Was there a moment where you felt you “made it” as an artist?
Funnily enough, I only realized I was an artist two years ago through a dream. Before this dream, I always saw myself bordering fashion and art. But through the dream I realized it and woke up feeling comfortable describing myself this way. To be an artist is to express your unique intrinsic individuality and it can be done through so many mediums from music to puzzles.
How did you reject the corporate monotony of “production” to return to producing for creativity?
It wasn’t slow process, it was like a switch flipped. You have to find your inspiration to do it and divert energy there – If 50% of your day is commercial and repetitive and based on good sales, you have to find energy to shake it up. After a day of producing commercial shoes I’d ask myself, “Okay, what am I doing for fun? What is the message that wants to come through shoes now?”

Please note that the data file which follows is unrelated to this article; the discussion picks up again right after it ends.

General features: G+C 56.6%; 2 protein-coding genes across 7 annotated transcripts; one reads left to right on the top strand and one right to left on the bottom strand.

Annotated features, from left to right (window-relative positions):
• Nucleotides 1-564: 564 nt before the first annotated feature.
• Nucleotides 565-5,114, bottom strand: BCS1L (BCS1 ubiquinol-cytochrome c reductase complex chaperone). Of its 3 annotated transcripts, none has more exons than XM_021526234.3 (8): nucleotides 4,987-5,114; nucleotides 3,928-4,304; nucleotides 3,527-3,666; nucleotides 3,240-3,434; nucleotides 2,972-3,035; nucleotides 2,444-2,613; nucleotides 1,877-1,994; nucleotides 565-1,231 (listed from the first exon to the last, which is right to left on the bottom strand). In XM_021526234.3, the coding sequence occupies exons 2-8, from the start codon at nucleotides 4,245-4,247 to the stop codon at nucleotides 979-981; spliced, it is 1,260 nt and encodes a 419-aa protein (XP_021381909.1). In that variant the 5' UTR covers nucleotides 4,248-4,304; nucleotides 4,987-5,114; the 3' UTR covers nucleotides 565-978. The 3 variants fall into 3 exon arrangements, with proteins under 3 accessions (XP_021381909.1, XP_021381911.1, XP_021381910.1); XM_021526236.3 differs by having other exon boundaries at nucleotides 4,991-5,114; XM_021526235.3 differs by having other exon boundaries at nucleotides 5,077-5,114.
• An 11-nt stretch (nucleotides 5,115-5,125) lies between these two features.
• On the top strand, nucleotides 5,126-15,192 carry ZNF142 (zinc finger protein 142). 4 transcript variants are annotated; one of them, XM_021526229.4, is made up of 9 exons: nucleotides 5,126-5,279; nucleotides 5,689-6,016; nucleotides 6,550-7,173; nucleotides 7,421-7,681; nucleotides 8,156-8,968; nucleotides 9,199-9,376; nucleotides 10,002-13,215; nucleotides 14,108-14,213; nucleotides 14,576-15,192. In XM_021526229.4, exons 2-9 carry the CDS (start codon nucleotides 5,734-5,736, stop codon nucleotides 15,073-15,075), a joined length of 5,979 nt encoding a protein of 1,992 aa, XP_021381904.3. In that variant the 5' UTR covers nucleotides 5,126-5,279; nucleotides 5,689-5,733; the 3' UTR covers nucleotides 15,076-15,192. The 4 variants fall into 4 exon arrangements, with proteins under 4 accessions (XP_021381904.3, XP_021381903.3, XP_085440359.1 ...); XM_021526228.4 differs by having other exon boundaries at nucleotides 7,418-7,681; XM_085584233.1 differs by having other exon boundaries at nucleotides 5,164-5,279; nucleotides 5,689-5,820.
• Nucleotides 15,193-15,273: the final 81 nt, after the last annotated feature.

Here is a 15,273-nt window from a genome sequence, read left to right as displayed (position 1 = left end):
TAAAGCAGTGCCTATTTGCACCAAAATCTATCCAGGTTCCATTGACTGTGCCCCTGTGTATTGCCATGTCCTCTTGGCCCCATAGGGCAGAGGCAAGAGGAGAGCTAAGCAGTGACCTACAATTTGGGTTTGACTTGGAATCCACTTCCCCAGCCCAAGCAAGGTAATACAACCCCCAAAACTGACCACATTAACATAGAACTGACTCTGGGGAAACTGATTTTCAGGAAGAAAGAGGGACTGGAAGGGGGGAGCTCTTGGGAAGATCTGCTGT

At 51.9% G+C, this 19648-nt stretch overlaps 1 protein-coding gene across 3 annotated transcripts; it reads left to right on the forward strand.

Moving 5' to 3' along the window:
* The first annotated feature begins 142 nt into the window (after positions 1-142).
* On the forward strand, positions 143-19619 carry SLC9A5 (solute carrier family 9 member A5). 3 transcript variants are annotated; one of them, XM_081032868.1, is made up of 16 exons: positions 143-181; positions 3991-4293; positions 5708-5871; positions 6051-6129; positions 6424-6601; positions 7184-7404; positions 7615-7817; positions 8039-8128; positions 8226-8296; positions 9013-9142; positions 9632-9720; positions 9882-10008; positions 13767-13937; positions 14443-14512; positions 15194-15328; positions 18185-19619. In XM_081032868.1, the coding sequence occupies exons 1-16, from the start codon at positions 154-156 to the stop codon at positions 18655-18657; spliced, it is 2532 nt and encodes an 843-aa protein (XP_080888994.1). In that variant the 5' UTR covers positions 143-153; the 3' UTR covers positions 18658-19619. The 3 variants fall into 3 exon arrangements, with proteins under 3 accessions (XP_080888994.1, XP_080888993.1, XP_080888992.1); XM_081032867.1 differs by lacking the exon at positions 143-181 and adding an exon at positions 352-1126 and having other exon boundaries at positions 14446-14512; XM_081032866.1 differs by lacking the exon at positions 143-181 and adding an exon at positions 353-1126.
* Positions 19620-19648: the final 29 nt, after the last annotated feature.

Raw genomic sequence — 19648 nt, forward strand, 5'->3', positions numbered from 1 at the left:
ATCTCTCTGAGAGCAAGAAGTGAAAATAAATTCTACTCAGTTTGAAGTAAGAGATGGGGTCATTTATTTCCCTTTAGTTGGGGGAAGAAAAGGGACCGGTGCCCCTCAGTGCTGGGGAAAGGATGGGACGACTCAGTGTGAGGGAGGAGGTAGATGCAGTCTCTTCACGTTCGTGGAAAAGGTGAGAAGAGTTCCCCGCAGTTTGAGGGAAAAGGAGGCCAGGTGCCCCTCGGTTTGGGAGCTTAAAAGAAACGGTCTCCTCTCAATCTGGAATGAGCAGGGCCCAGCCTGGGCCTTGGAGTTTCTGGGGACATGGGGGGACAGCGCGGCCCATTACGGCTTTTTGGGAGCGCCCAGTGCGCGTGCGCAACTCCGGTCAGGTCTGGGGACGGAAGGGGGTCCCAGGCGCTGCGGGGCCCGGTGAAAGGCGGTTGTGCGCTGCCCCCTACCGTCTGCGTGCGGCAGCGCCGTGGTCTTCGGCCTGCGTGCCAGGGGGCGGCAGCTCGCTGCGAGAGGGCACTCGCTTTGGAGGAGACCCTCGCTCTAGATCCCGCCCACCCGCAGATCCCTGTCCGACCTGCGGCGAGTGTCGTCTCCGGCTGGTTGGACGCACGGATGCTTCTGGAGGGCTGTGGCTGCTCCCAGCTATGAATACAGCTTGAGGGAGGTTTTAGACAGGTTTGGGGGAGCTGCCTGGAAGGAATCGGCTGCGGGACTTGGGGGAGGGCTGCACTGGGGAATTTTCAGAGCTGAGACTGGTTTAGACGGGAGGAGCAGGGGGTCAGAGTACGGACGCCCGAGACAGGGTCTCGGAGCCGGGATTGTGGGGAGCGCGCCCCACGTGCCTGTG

In your craft, you have to always be curious about what’s next. People who are investigative and who try to get to the root of their own curiosity always have a steady flow of stimuli to work with. Art is analyzing and concentrating experiences to then realize that you have something to say to the world. For example, all the artifacts [shoe collections] I’ve created so far were based on my previous experiences. I’ve gathered all these experiences and responses to them throughout the years of my life and then along the way a switch flips and I think, “Okay! I have a story to tell!”
How do you define “success”?